Tenant Landlord Commission Seeks Members

Tenant Landlord Commission Seeks Members

Two tenant representative spots are difficult to fill.

For the last year or so, Evelyn McRae has been outnumbered.

McRae sits on the Fairfax County Tenant Landlord Commission. She is herself a tenant, one of three who should sit on the commission with three landlords and four members who must be neither tenants or landlords.

But she has been the only tenant representative for about a year now. Two tenant vacancies and one vacancy for an at-large seat mean that the 10-member commission has only seven members, and the county is desperate to fill those slots.

"I can't be in a lot of places at one time," said McRae, adding that she hopes the Board of Supervisors will appoint someone soon.

The Tenant Landlord Commission tells the board about developing trends in the county's rental housing industry and acts as a mediating body in disputes between tenants and landlords. Members also visit rental complexes and educate tenants about their rights, said Cal Wagner, the Commission's staff liaison in the Department of Cable Communications and Consumer Protection. Tenants, for the most part "are not well-versed about their rights," he said.

The commission also clarifies obscure portions of the state and county codes to people in the rental housing industry. For instance, Wagner said, most Virginia landlords who own and let fewer than 10 properties are exempt from the provisions of the state code. In Northern Virginia, landlords have to own and let four properties or fewer to be exempt. This means that small private landlords are not required to give interest on a security deposit.

That, said Wagner, is because "there is a significant difference between private rental owners. Owners are amateurs."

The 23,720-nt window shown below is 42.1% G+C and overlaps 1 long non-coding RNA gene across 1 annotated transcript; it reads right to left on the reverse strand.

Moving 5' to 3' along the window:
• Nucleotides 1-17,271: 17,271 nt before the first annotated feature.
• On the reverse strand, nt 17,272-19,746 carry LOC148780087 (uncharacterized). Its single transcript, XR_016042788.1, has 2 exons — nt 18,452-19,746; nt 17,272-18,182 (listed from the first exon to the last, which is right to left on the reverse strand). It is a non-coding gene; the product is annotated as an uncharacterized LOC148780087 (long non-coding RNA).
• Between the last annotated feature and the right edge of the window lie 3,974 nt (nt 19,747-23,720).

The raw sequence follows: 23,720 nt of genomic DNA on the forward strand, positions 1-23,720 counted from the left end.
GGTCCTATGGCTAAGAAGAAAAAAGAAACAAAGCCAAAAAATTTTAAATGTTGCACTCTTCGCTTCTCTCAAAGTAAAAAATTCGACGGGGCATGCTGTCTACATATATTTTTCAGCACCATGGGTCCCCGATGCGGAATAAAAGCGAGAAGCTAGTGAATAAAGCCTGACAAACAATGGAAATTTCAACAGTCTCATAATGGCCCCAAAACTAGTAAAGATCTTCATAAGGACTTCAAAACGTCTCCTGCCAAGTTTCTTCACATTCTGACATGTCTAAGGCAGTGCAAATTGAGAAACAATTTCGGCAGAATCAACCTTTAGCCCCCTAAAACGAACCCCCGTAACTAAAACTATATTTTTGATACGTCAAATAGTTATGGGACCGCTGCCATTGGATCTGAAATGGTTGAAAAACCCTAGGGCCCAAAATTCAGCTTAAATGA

Usually it is the tenant members of the commission who reach out to tenants in the county. But with only one tenant member on the commission, it is difficult to reach as many tenants as could be reached by three tenant representatives.

"Hopefully the Board of Supervisors will appoint someone so we can start going out to some of these communities, especially the Latino [community]," said McRae. There are no Latinos on the Commission right now, although there have been in the past, she said.

McRae envisions starting a tenants' equivalent of a homeowners association to help them organize.

"It would be wonderful if we could start something like that, but we don't have the man- or woman-power," she said.

When the commission arbitrates a dispute between a landlord and a tenant, one tenant representative and one landlord representative sit on a special panel chaired by one at-large representative. Although arbitration cases do not come up very often, there is no one besides McRae to fill the tenant spot on the panel.

Still, McRae does not feel like the commission is unbalanced because the three landlord representatives are very fair, she said.

THERE ARE 74 active citizen boards, authorities and commissions in Fairfax County that are constantly losing and picking up new members, said Patricia Wood, in the office of the Clerk to the Board. But several positions besides the two tenant position on the Tenant Landlord Commission have been very difficult to fill. For instance, the Commission on Organ and Tissue Donation and Transplantation needs two new members, she said, and the Fairfax County Construction Trades Advisory Board needs five members.

"These have just been vacant forever," she said.

Wagner said potential candidates for the Tenant Landlord Commission need only to express interest to any member of the Board of Supervisors. The actual appointment is almost a formality, he said.

"I can't think of a single time when one has been denied or turned down," he said.